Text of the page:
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The mammoth was found on the left bank of Yenisey river, not far from Sopochnaya Karga meterological station. Pictures: Vladimir Pitulko, Alexei Tikhonov

The mammoth was found on the left bank of Yenisey river, not far from Sopochnaya Karga meterological station. Pictures: Vladimir Pitulko, Alexei Tikhonov

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Original article:

siberiantimes.com

By Anna Liesowska

30 May 2016

 

When Science journal earlier this year highlighted an ancient woolly mammoth with suspected spear wounds it provoked media interest around the world. Until now, the pictures of the remarkable prehistoric ‘injuries’ were not widely seen outside academic circles.

Today The Siberian Times is publishing the images which respected Russian scientists believe is clear proof of ancient man’s attacks on a creature preserved in the permafrost.

If true, the implications are enormous. It would mean, firstly, that man was present in the frozen Arctic wastes a full 10,000 years earlier than previously understood.

Yet it would also establish that early Siberians were just 2,895 miles (4,660 kilometres) from what was then a land bridge between modern Russia and Alaska. A long distance, for sure, but far from insurmountable, opening the possibility that Stone Age Siberians colonised the Americas at this early point.

The 15-year-old male mammoth died on the eastern bank of the giant Yenisei River in northern Siberia, and its remains were found by a 11 year old schoolboy in 2012. It is known variously as the Zhenya mammoth, after the boy who found it, and the Sopkarginsky mammoth, deriving from the location where it was found.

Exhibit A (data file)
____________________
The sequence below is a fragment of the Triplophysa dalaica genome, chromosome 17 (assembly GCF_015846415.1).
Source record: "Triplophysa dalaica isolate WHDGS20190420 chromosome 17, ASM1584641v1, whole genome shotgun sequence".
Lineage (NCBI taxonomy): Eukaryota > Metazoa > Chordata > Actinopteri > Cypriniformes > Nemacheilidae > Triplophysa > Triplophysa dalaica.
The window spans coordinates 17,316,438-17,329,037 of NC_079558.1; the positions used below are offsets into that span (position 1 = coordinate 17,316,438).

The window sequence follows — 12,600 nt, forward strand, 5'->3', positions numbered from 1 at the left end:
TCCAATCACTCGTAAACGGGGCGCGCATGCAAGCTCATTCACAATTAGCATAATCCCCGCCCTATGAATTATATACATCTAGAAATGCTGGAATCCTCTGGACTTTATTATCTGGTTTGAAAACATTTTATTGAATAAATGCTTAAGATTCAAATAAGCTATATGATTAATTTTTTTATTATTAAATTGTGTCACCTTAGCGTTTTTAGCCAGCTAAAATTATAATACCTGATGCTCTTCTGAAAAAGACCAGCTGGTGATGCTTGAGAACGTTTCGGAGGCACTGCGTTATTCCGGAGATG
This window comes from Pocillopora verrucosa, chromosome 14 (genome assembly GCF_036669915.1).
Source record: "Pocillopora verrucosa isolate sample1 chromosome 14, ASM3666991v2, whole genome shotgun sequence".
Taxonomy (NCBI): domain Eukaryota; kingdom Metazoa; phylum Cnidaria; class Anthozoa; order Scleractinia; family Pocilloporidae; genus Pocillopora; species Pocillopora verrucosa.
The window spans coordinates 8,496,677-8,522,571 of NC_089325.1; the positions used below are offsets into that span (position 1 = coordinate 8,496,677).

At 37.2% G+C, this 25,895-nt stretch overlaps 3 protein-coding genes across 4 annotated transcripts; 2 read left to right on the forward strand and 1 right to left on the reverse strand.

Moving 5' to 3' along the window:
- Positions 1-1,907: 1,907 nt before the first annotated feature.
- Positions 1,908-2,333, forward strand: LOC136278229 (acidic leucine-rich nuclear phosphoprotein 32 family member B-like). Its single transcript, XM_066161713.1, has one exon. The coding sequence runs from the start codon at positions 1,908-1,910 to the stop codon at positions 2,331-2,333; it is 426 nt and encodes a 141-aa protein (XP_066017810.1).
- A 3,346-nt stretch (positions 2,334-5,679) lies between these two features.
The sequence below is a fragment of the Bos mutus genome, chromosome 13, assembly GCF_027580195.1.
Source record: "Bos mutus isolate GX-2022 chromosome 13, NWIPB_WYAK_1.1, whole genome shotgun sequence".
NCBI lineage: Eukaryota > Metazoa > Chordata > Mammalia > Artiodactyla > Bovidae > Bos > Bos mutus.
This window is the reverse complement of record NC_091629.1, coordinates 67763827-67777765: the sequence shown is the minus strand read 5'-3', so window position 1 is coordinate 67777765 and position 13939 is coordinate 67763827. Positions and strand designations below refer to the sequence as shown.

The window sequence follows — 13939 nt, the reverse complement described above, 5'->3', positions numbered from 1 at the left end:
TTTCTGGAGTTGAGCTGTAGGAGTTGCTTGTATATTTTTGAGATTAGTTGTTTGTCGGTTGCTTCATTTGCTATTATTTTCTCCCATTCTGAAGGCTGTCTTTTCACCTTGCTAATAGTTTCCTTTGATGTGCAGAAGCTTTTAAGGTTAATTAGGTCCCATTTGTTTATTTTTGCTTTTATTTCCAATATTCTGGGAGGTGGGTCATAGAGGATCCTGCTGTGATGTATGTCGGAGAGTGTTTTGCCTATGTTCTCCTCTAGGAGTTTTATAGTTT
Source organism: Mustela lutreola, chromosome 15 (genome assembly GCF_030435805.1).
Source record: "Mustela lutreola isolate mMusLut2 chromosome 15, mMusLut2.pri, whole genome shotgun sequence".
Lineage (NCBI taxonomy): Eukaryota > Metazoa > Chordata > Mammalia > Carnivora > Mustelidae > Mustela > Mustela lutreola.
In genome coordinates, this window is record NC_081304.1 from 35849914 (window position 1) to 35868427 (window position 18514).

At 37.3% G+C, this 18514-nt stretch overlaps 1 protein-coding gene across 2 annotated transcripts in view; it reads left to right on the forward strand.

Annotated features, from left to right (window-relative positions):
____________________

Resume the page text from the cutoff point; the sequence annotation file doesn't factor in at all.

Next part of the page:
Forensic analysis of the remains – which included still-preserved soft tissue – found evidence that the animal, now long extinct, was hunted and killed by early man using primitive weapons and tools made of bone and stone.

Dr Vladimir Pitulko, lead author of the study published in Science, told The Siberian Times: ‘Most likely the hunters threw relatively light spears. It is a usual hunting tactic, in particular in elephant hunts, which is still practiced in Africa.

‘An elephant is bombarded with a large number of light spears. Then, pierced with such ‘needles’ like a hedgehog, the animal starts losing blood. Even a light spear can penetrate quite deep and injure the vital organs.

‘The mobility of the animal is seriously limited, and then it is soon possible to finish it with a strait blow. I think that the same happened to the Sopkarginsky mammoth.’

He said: ‘The most remarkable injury is to the fifth left rib, caused by a slicing blow, inflicted from the front and somewhat from above in a downward direction. Although it was a glancing blow, it was strong enough to go through skin and muscles and damage the bone.

‘A similar but less powerful blow also damaged the second right front rib. Such blows were aimed at internal organs and/or blood vessels.

‘The mammoth was also hit in the left scapula at least three times. Two of these injuries were imparted by a weapon, which went downwards through the skin and muscles, moving from the top and side. These markings indicate injuries evidently left by relatively light throwing spears.